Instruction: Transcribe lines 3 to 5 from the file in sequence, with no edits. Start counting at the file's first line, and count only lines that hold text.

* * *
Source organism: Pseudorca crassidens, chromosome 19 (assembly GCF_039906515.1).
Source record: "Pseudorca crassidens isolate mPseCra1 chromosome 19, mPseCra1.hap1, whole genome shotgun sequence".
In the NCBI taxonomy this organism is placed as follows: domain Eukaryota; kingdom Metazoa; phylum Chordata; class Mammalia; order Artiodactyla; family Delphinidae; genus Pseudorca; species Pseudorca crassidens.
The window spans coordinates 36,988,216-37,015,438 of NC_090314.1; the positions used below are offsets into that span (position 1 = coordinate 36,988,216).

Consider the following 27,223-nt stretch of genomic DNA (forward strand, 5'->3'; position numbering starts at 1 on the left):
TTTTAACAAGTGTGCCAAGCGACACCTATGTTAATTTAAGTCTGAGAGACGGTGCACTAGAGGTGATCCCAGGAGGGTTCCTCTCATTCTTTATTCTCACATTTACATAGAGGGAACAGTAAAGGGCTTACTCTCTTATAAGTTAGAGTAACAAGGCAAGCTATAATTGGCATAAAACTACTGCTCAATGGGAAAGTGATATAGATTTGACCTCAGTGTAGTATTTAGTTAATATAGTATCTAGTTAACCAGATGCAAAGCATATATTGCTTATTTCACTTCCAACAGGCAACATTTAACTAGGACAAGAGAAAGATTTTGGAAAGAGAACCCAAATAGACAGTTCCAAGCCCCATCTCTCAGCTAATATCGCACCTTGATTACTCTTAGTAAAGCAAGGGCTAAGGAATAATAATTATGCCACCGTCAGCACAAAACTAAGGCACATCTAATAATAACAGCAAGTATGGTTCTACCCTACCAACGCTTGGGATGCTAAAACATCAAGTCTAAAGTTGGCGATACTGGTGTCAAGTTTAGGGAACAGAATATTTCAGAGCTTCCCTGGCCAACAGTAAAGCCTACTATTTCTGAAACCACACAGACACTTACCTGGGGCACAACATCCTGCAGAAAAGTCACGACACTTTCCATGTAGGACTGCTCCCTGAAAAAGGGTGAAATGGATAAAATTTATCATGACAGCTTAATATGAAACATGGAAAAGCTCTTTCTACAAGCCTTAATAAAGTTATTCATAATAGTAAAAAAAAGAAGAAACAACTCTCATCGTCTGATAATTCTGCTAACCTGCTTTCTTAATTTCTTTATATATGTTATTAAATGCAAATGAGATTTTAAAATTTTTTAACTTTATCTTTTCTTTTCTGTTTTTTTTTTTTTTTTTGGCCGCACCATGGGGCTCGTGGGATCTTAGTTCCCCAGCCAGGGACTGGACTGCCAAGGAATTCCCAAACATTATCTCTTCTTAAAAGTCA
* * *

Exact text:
In the NCBI taxonomy this organism is placed as follows: domain Eukaryota; kingdom Metazoa; phylum Chordata; class Mammalia; order Artiodactyla; family Delphinidae; genus Pseudorca; species Pseudorca crassidens.
The window spans coordinates 36,988,216-37,015,438 of NC_090314.1; the positions used below are offsets into that span (position 1 = coordinate 36,988,216).

Consider the following 27,223-nt stretch of genomic DNA (forward strand, 5'->3'; position numbering starts at 1 on the left):